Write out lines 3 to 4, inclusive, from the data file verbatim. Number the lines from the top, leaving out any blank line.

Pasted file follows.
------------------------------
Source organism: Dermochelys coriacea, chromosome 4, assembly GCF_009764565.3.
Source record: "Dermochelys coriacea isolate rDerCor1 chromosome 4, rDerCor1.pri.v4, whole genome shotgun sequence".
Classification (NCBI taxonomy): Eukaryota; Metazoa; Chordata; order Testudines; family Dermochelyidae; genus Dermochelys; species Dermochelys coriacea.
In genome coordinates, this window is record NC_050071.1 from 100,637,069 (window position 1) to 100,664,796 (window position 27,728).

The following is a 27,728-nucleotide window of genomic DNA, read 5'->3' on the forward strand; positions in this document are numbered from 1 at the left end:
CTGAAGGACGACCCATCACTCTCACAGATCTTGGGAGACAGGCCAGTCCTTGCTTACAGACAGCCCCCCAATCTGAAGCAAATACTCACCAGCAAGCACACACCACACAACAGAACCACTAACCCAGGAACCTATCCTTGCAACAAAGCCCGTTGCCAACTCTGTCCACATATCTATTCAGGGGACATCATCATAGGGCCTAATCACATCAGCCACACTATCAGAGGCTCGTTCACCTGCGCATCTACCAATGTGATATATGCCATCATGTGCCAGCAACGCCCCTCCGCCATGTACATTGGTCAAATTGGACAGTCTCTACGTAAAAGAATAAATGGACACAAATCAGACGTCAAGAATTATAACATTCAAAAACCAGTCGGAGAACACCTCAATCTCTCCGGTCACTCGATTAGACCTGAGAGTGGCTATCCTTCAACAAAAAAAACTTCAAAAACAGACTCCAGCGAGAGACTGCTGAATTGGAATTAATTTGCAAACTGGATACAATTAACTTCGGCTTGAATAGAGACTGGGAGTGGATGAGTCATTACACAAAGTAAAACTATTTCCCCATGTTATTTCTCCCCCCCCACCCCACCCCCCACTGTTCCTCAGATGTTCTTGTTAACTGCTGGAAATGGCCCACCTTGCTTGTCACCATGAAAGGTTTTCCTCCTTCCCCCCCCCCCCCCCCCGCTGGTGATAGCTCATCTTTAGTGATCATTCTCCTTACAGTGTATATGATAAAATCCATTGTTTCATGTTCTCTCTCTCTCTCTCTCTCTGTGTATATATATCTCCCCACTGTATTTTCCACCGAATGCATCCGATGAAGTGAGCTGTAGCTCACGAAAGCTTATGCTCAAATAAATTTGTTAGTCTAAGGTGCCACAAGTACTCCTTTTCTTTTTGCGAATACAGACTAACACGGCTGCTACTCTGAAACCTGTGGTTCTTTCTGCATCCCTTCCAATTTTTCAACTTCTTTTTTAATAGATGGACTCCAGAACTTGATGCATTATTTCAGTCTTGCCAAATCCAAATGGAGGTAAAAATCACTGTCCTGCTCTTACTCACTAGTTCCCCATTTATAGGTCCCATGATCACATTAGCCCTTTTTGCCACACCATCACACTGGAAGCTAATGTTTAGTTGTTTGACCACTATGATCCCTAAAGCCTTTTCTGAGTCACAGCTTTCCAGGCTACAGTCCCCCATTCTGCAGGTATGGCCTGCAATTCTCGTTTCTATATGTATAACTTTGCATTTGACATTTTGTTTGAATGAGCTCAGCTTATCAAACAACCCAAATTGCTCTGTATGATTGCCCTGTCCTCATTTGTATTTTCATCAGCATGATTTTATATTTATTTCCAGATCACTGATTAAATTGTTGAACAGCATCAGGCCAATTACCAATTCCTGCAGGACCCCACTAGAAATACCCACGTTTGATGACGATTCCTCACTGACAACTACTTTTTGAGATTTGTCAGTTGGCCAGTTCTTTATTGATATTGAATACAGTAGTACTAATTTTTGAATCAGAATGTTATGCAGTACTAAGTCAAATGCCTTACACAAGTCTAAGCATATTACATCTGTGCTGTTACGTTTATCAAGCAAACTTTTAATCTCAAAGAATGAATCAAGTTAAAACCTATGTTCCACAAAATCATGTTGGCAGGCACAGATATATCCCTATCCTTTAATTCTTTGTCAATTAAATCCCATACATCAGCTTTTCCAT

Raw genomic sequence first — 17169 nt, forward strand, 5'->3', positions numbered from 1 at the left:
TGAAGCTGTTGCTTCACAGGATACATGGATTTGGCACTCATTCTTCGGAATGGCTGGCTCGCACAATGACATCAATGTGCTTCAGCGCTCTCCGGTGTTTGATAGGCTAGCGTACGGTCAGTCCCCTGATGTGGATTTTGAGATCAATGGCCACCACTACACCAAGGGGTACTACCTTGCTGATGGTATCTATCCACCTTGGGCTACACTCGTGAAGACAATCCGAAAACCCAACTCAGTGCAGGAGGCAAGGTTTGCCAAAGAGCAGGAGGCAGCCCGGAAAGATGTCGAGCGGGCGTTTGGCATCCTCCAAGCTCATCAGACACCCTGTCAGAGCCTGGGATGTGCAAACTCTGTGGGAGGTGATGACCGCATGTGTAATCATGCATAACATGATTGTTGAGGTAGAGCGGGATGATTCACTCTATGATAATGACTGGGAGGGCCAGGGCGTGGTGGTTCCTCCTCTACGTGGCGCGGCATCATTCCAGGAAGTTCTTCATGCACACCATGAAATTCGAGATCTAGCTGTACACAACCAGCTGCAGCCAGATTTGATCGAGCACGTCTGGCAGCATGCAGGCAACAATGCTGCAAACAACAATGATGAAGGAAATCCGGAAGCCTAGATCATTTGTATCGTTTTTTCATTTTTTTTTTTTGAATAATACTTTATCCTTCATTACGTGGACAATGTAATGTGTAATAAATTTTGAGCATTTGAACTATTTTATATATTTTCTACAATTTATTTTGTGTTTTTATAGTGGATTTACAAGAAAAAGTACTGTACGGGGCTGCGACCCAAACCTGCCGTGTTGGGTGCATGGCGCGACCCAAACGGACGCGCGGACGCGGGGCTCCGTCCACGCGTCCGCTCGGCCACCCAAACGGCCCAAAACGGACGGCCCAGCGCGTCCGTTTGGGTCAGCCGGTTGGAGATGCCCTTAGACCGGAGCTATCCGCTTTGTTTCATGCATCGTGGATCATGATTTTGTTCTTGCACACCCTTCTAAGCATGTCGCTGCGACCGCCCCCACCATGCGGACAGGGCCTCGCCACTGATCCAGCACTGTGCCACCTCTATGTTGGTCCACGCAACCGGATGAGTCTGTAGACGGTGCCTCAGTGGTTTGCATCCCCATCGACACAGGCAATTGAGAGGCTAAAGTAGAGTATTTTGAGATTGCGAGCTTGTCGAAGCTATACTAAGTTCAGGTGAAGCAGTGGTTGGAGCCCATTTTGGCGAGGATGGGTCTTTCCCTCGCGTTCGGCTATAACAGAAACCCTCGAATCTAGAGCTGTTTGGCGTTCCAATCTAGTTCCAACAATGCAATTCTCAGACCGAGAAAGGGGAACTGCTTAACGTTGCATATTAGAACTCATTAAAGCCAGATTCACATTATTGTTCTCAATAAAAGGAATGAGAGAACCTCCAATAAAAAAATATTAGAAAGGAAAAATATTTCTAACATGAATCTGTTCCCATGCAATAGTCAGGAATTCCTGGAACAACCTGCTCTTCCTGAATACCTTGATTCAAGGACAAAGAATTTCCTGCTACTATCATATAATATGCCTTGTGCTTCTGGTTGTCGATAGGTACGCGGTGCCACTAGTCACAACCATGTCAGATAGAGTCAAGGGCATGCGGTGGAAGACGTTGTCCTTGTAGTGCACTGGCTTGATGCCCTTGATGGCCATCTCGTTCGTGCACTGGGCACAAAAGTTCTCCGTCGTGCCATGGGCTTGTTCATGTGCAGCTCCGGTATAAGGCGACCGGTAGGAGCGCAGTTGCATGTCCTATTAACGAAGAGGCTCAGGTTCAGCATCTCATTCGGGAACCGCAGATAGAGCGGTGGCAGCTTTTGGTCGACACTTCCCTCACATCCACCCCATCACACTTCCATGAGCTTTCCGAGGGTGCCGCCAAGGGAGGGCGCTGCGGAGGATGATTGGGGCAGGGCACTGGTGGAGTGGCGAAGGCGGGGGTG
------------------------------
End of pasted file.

Classification (NCBI taxonomy): Eukaryota; Metazoa; Chordata; order Testudines; family Dermochelyidae; genus Dermochelys; species Dermochelys coriacea.
In genome coordinates, this window is record NC_050071.1 from 100,637,069 (window position 1) to 100,664,796 (window position 27,728).